Renowned for their forte in traditional and cultural delicacies that date back more than 6,000 years, the French have developed quite a classy reputation. Fine dining, wine and cheese are, of course, the most obvious of their specialties, and now they have a new specialty to add to that list – IPv6.
France is among the leaders in the worldwide deployment of the Next-Generation IPv6 Internet Their research and efforts date back 15 years and have played an important role in our understanding of IPv6. A recent study by Google has revealed that France is responsible for more than half of current IPv6 traffic worldwide. Three service providers are leading the IPv6 deployments – France Telecom Group’s Orange, Free and now with this joint announcement, SFR.
SFR announced today that it has selected Cisco’s Carrier-Grade Internet Protocol Version 6 (CGv6) Solution as a first step in transitioning its network infrastructure to IPv6. SFR, the second-largest telecommunications operator in France, has deployed the Cisco ASR 1000 Series router, enabling IPv6 access to the Internet for its business subscribers and 4.6 million residential customers.
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Tags: ACG Research, asr 1000, carrier grade ipv6, cgv6, comcast, france telecom, free, G6, IPv6, ipv6 task force france, Kelly Ahuja, Orange, Ray Mota, Rogers, Service Provider, sfr, Telecom Argentina, v6 world congress
It was no accident that Cisco won “Best Core” and “Best Network Infrastructure Provider” of the year at the Telecom Asia People’s Choice Awards. We talked elsewhere about the rapid adoption rate of the Cisco CRS-3, but what are some of the specific reasons behind its success?
The key factor is that today’s core networks must handle dramatic increases in bandwidth both cost-effectively and intelligently. It is simply not enough to transport traffic faster and cheaper. The massive volumes of video, mobile, and cloud services require intelligent IP delivery. The CRS has ability to scale with true, standards-compliant 100GE, 322Tbps multi-chassis capacity, along with superior network intelligence using Network Positioning System to help ensure that content is transported most efficiently. For its one-year birthday, the CRS-3 has added a new capability with a Flexible Packet Transport processor card optimized for Label Switching. It scales the core economically with fast switching, providing carriers the ability to deploy high-speed, agile transport backbones.
Global service providers can reduce costs by utilizing a single core platform to deliver a mix of routing, peering, and transport services. To illustrate the versatility benefits, imagine that a business customer is initially provisioned for a point-to-point connectivity service using packet transport. This is traditionally a lower margin service with tremendous cost-pressures. As that customer grows, they require a multipoint connectivity service with Unified Communications and Telepresence. This service upgrade with higher profit margins can be made quickly and easily without need of a separate platform. This alone lowers the total cost of ownership for capital expenses by 44% and operating expenses by 36% (see the white paper: Flexible Packet Transport: An Approach to Core Network Optimization.)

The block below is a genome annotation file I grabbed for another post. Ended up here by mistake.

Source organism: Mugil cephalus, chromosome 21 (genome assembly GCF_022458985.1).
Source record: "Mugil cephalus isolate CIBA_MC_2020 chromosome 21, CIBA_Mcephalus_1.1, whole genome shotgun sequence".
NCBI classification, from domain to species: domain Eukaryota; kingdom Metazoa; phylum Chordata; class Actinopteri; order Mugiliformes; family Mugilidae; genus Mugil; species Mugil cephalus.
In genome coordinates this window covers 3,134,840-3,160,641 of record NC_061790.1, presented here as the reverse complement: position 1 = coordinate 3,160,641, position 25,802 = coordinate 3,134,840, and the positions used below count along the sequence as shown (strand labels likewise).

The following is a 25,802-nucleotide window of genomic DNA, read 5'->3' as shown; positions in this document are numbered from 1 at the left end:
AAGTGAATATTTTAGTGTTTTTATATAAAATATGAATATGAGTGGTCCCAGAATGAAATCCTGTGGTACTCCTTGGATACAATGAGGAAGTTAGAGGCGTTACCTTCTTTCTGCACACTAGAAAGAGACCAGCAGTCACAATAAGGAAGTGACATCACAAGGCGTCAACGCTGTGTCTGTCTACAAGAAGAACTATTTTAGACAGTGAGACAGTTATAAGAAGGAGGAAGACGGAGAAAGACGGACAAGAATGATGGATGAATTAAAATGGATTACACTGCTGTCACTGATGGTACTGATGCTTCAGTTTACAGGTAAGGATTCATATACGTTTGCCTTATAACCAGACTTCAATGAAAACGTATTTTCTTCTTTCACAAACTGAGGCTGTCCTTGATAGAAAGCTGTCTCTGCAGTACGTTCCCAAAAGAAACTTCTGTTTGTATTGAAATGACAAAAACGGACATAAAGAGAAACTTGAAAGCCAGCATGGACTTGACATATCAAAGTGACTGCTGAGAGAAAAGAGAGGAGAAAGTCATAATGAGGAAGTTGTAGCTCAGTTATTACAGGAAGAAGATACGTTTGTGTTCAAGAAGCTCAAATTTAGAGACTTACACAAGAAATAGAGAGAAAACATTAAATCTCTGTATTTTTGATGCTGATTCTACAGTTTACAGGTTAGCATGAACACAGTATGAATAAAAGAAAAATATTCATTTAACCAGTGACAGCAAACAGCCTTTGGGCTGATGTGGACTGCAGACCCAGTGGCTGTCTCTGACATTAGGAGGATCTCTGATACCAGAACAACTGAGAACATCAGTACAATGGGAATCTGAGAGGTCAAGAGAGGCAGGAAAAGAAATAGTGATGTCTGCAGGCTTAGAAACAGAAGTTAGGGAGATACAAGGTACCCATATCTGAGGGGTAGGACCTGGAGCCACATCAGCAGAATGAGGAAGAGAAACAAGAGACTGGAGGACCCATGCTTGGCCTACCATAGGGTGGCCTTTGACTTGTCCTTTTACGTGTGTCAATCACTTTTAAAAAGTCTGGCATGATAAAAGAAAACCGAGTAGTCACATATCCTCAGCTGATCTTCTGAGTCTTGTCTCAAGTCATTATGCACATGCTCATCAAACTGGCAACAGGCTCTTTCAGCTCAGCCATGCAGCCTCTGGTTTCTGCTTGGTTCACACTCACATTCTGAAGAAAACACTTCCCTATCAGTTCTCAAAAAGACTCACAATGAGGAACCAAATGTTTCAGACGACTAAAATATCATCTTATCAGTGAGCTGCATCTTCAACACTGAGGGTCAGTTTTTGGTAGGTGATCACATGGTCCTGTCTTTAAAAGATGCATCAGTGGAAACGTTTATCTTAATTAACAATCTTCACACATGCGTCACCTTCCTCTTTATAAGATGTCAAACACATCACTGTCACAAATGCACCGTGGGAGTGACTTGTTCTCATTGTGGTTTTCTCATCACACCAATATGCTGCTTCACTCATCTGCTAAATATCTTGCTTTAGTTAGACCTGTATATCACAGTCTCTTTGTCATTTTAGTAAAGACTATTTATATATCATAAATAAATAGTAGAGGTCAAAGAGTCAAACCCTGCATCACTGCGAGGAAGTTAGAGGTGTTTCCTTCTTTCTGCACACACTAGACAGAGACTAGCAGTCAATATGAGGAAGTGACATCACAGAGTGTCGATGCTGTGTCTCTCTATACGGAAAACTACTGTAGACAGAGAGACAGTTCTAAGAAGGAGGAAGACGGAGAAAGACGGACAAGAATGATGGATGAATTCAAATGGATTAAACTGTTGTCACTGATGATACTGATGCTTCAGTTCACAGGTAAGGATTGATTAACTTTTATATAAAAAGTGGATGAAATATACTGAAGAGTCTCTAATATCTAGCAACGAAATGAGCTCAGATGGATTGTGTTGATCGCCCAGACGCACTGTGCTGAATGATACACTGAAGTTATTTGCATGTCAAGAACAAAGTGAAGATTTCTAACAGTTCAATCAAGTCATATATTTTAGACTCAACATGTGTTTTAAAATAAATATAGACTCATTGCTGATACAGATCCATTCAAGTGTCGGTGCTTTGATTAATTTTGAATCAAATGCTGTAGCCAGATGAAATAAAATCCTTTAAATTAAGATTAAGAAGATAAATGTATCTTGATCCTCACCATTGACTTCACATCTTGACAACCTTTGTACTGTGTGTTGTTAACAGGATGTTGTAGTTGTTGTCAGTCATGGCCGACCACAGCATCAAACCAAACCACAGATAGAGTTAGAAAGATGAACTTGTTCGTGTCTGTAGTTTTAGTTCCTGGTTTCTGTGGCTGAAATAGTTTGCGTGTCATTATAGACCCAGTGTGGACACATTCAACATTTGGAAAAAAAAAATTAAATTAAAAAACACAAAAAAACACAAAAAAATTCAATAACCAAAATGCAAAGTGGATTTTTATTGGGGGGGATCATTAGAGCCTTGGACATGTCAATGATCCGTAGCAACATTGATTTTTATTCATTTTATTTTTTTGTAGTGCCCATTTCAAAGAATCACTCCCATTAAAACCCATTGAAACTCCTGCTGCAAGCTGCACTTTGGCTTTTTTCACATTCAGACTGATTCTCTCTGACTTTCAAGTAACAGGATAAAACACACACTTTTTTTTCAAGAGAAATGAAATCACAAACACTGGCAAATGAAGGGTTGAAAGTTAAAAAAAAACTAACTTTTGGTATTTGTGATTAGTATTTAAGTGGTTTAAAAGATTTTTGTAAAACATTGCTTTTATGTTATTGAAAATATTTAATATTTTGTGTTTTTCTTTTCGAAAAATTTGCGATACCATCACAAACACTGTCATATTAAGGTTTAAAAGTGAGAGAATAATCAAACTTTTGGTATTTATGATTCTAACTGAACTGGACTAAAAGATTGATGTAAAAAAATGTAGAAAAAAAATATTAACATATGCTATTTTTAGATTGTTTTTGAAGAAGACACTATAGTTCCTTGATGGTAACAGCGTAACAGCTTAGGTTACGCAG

Eve Griliches from ACG Research spent some time with me last week in this video discussing the new capabilities on the CRS platform, the new market opportunities it enables for Cisco, and how it compares to the competition. You can also listen to the Investor Tech-Talk on ‘The Evolution of Core Networks’ and why a separate standalone MPLS switch is sub-optimal from an architectural perspective.
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Tags: 100 Gigabit Ethernet, 100GE, ACG Research, carrier routing system, CRS-1, CRS-3, Eve Griliches, Flexible Packet Transport, label switch router, LSR, packet transport, Service Provider
Mobile data traffic will surge through 2015, growing 26-fold to 75 exabytes per year. A remarkable 66% of that traffic will be video! (Source: Cisco VNI Mobile Data Traffic Forecast, 2010-2015). My family uses an iPad or iPhone to watch Netflix movies and YouTube video clips and I see a lot of smartphone and tablet users doing the same.
This explosion in mobile data and video traffic creates challenges for service providers and mobile operators. First, to reliably provide a user experience that is “more” – more personal, more visual, more social, more collaborative, and more productive. Second, to efficiently manage the sudden increase in data traffic while concurrently expanding the number and kinds of services offered. AND, as if that weren’t enough, to do all this while decreasing costs and increasing revenues.
Definitely not business as usual… in fact, “challenging” may be an understatement.
Fortunately, the networks creating these challenges can also turn these challenges into opportunities with a new set of solutions we’ve named “Cisco MOVE” (Monetization, Optimization, and Videoscape Experience). We asked ACG, a respected analyst firm, to verify Cisco’s MOVE value propositions. Here are some of their key findings:
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Tags: ACG Research, mobile internet, mobile vni forecast, monetization optimization and videoscape experience, move, next generation mobile network, Service Provider